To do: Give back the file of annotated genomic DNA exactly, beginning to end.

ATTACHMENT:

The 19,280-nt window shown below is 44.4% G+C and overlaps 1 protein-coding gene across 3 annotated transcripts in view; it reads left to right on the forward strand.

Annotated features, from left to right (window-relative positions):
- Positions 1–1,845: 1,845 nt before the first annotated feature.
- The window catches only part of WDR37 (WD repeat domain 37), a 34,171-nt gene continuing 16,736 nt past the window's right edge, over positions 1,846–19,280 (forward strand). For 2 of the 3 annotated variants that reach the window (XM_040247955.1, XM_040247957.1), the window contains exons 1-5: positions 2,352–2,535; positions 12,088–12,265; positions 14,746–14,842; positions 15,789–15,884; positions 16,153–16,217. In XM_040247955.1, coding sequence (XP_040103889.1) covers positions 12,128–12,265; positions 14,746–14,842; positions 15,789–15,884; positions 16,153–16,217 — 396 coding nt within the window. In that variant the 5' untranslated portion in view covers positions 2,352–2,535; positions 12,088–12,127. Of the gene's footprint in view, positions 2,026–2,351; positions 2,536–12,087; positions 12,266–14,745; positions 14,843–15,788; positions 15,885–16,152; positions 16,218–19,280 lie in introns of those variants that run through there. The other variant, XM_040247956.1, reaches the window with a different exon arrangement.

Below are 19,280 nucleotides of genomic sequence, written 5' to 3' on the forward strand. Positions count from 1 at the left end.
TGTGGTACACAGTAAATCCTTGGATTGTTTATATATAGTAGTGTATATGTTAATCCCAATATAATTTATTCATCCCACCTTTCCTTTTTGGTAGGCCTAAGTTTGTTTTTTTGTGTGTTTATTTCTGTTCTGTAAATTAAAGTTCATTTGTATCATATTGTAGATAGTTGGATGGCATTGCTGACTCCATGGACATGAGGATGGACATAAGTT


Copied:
The 19,280-nt window shown below is 44.4% G+C and overlaps 1 protein-coding gene across 3 annotated transcripts in view; it reads left to right on the forward strand.

Annotated features, from left to right (window-relative positions):
- Positions 1–1,845: 1,845 nt before the first annotated feature.
- The window catches only part of WDR37 (WD repeat domain 37), a 34,171-nt gene continuing 16,736 nt past the window's right edge, over positions 1,846–19,280 (forward strand). For 2 of the 3 annotated variants that reach the window (XM_040247955.1, XM_040247957.1), the window contains exons 1-5: positions 2,352–2,535; positions 12,088–12,265; positions 14,746–14,842; positions 15,789–15,884; positions 16,153–16,217. In XM_040247955.1, coding sequence (XP_040103889.1) covers positions 12,128–12,265; positions 14,746–14,842; positions 15,789–15,884; positions 16,153–16,217 — 396 coding nt within the window. In that variant the 5' untranslated portion in view covers positions 2,352–2,535; positions 12,088–12,127. Of the gene's footprint in view, positions 2,026–2,351; positions 2,536–12,087; positions 12,266–14,745; positions 14,843–15,788; positions 15,885–16,152; positions 16,218–19,280 lie in introns of those variants that run through there. The other variant, XM_040247956.1, reaches the window with a different exon arrangement.

Below are 19,280 nucleotides of genomic sequence, written 5' to 3' on the forward strand. Positions count from 1 at the left end.
TGTGGTACACAGTAAATCCTTGGATTGTTTATATATAGTAGTGTATATGTTAATCCCAATATAATTTATTCATCCCACCTTTCCTTTTTGGTAGGCCTAAGTTTGTTTTTTTGTGTGTTTATTTCTGTTCTGTAAATTAAAGTTCATTTGTATCATATTGTAGATAGTTGGATGGCATTGCTGACTCCATGGACATGAGGATGGACATAAGTT